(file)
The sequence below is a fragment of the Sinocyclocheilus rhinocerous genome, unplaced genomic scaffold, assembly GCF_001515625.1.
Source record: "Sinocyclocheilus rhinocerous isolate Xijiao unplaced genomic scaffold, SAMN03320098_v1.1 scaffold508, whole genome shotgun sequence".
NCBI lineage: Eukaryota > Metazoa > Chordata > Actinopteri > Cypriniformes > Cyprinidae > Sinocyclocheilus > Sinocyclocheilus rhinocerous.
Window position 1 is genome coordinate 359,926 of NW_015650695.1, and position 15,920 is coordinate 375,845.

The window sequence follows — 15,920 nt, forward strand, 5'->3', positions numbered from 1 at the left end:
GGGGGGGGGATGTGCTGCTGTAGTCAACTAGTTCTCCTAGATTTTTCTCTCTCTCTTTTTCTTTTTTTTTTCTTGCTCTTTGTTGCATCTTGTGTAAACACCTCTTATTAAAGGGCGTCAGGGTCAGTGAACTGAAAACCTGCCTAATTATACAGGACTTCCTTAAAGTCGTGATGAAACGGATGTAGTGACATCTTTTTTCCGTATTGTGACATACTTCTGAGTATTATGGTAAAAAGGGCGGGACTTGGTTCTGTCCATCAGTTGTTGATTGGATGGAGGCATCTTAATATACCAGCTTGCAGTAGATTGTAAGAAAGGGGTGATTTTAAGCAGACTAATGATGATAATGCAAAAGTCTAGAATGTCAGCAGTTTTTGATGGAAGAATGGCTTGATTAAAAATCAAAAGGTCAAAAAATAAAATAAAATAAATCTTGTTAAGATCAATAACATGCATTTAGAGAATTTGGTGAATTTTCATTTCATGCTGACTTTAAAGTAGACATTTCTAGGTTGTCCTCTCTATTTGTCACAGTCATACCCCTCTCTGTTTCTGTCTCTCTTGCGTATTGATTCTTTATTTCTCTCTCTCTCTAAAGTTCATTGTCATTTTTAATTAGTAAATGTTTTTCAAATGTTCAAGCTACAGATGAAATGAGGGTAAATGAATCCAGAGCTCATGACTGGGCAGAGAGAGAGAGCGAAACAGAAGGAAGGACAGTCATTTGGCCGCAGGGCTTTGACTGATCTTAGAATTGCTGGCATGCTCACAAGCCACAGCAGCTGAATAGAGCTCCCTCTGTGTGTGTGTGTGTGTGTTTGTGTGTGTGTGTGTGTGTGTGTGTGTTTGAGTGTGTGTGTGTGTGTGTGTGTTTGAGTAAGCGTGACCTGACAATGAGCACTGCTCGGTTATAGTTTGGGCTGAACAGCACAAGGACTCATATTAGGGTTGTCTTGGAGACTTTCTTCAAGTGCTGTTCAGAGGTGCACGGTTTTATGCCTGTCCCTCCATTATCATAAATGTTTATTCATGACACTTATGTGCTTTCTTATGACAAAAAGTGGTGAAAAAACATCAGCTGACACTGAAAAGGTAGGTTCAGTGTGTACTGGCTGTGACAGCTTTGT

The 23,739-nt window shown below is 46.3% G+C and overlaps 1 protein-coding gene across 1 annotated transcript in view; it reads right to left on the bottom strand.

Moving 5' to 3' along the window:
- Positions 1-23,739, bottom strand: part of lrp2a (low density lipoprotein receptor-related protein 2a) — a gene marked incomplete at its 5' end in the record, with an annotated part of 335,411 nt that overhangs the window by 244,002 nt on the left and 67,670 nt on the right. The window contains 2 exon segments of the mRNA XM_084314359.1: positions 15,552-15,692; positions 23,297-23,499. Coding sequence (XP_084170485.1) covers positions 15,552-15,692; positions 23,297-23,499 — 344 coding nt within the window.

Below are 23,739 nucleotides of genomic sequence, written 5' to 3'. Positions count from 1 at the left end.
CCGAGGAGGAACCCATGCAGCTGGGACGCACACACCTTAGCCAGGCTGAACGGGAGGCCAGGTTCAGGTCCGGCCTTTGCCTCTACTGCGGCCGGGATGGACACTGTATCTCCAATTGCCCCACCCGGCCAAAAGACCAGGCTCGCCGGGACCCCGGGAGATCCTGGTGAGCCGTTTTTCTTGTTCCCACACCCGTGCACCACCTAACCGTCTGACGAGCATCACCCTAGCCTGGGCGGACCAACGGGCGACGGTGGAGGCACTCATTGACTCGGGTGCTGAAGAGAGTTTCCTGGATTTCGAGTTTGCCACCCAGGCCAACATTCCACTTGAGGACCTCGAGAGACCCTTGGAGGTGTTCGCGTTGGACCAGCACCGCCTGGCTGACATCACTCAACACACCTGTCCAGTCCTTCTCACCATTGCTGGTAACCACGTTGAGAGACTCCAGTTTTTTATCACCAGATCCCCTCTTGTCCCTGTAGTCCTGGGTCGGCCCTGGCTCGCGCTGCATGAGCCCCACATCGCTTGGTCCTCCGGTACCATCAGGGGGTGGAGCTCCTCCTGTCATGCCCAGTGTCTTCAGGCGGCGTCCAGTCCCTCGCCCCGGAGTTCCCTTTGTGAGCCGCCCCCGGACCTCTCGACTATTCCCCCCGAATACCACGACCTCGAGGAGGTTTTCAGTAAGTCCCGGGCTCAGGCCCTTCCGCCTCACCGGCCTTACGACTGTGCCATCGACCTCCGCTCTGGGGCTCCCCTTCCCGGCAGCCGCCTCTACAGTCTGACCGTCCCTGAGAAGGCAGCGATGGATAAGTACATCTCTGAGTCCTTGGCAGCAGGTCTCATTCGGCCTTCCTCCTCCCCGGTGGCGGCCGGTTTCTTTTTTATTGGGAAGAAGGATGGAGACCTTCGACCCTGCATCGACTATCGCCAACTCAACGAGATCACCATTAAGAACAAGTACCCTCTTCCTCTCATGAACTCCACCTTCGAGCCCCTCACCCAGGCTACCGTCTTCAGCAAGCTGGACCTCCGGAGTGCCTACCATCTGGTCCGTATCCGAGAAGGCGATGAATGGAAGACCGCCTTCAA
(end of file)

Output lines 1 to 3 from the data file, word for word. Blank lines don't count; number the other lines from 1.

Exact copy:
The sequence below is a fragment of the Sinocyclocheilus rhinocerous genome, unplaced genomic scaffold, assembly GCF_001515625.1.
Source record: "Sinocyclocheilus rhinocerous isolate Xijiao unplaced genomic scaffold, SAMN03320098_v1.1 scaffold508, whole genome shotgun sequence".
NCBI lineage: Eukaryota > Metazoa > Chordata > Actinopteri > Cypriniformes > Cyprinidae > Sinocyclocheilus > Sinocyclocheilus rhinocerous.